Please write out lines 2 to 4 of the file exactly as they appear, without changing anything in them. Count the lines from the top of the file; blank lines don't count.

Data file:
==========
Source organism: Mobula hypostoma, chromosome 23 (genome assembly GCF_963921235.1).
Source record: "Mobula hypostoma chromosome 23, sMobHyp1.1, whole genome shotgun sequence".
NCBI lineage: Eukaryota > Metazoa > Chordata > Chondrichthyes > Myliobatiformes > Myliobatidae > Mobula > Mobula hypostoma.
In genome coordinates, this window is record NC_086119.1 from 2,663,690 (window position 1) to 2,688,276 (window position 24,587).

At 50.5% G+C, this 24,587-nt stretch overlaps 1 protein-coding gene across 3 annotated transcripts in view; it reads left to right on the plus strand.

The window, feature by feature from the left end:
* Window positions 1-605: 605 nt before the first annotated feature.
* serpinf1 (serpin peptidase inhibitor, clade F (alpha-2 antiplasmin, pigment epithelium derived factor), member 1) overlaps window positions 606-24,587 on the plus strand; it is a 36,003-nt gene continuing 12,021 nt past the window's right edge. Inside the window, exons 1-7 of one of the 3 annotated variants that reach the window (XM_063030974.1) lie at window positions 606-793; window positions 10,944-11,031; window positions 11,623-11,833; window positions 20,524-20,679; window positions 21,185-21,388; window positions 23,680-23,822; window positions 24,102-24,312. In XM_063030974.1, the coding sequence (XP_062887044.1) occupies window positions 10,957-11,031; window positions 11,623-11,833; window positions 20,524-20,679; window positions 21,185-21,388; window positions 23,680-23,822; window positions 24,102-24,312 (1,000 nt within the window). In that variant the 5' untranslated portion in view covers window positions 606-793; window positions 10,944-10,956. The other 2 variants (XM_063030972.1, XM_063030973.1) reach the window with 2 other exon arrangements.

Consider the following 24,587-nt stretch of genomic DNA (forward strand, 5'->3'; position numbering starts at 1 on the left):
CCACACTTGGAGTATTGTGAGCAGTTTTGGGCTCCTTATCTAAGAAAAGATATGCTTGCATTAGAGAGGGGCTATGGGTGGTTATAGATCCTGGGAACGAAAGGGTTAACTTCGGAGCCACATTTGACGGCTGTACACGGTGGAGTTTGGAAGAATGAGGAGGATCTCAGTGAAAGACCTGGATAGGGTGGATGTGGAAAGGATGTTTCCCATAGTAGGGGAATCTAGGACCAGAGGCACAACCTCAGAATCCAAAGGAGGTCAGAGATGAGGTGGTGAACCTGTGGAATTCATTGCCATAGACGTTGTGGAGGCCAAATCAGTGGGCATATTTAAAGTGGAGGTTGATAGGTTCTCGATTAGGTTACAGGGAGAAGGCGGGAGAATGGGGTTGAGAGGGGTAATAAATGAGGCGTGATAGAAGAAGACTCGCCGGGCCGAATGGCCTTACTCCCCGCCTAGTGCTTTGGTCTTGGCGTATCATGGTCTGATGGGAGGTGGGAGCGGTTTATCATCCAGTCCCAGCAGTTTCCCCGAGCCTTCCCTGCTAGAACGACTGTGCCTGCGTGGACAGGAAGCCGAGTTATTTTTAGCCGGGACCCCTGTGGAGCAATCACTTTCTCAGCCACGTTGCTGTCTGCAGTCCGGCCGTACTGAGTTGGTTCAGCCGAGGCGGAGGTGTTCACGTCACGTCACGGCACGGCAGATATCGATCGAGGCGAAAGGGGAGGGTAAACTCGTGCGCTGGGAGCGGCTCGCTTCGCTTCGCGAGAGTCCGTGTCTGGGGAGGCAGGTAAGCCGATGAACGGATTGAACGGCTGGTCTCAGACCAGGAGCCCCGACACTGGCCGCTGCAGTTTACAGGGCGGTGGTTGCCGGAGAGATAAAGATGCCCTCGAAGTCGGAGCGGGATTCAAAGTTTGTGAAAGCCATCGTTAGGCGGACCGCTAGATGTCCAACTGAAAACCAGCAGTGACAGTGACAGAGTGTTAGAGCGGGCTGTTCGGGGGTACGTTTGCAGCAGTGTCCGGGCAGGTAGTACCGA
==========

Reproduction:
Source record: "Mobula hypostoma chromosome 23, sMobHyp1.1, whole genome shotgun sequence".
NCBI lineage: Eukaryota > Metazoa > Chordata > Chondrichthyes > Myliobatiformes > Myliobatidae > Mobula > Mobula hypostoma.
In genome coordinates, this window is record NC_086119.1 from 2,663,690 (window position 1) to 2,688,276 (window position 24,587).